The draft lease as reviewed at the June 13 meeting proposed the library pay the School Board the nominal fee of $10 per month in addition to $500 per month for all utilities, regardless of actual usage or billings. The term of the lease was proposed at one year, and then month-to-month until two months following the issuance of a certificate of occupancy for the main library, following expansion completion, unless otherwise terminated or extended.


FORMER MIDDLE SCHOOL
The School Board ceremoniously closed the former middle school building to students two years ago, in June 2009, when it realized its schools were no longer overcrowded, but instead had excess capacity following the opening of a new 1,700-pupil high school earlier in 2009, at a cost in excess of $42 million.

LIBRARY CONSTRUCTION PROJECT
The Smoot Library has been planning for several years to construct a 15,000-square-foot addition along with renovations to the existing 10,000-square-foot library building. The construction bid is expected to be advertised by the end of the month.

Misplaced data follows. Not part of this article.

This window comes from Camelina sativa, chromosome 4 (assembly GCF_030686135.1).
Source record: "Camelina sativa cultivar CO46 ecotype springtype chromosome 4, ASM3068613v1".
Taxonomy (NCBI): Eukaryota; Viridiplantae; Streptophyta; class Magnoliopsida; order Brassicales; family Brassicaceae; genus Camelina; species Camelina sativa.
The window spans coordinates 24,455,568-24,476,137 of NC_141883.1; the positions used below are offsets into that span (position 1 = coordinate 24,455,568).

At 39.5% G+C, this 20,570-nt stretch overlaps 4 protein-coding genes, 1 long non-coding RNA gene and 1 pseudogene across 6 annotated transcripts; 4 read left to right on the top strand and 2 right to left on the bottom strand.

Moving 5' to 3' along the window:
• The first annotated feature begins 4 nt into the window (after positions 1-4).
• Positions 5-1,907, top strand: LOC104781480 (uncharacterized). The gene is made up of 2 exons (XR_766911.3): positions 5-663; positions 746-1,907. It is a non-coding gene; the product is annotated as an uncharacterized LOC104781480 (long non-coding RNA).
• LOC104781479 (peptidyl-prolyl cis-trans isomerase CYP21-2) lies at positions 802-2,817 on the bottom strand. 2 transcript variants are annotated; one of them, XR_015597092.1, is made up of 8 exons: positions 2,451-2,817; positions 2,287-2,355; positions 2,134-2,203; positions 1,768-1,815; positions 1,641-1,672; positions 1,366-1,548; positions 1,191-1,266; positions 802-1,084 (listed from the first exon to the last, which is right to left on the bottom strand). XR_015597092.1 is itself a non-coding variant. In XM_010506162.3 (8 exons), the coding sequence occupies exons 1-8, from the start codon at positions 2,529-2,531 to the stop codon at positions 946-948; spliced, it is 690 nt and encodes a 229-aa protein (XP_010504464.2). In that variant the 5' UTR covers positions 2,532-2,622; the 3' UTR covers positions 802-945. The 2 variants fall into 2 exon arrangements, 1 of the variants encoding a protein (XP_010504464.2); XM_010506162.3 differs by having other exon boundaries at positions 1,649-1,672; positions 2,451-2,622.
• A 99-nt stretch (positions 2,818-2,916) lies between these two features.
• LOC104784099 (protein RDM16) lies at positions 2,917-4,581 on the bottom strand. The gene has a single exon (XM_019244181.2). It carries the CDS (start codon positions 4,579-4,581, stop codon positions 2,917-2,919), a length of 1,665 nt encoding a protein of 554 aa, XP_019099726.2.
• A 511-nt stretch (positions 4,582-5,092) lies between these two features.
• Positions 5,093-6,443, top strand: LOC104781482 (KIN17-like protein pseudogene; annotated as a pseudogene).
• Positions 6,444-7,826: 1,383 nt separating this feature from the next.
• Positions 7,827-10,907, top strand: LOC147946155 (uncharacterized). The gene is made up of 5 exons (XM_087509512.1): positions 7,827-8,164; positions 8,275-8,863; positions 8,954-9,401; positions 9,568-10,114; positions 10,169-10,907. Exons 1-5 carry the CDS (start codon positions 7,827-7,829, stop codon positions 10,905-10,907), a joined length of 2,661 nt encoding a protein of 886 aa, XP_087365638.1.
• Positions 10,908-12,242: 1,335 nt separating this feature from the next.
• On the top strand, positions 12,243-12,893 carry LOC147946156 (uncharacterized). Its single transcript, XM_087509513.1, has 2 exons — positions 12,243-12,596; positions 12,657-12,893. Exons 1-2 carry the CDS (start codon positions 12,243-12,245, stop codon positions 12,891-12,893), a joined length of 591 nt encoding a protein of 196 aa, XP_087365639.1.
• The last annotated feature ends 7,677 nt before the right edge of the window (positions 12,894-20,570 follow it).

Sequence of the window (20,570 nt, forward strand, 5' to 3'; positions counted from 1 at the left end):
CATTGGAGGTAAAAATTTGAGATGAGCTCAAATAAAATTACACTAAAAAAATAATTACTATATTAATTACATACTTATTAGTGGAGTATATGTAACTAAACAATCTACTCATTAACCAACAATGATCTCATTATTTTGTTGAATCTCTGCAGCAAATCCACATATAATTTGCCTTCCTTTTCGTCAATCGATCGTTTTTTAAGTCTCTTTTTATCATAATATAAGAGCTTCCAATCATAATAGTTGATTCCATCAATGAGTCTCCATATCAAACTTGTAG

During the renovation/construction that is expected to last at least a year, the Smoot Library trustees must move the library collections out of the building and have a desire to continue serving the public during the construction timeframe.

At last week’s School Board meeting on June 13, Superintendent Candace Brown presented a lease for use of the former middle school by Smoot, saying they were interested in using the building.

DEVELOPMENT OF PROPOSED LEASE
Brown said she had been at some meetings with Library Director Robin Tenney and some of the trustees, adding that Lynn Pardee had also attended a “brainstorming session” regarding the library using the former school building.

Brown also said Commonwealth’s Attorney Matt Britton had put the lease together for them. Britton also works for the county on a part-time basis as county attorney, but he was not acting in that capacity regarding the lease, as on the signature page it indicates that Britton had “approved as to form.”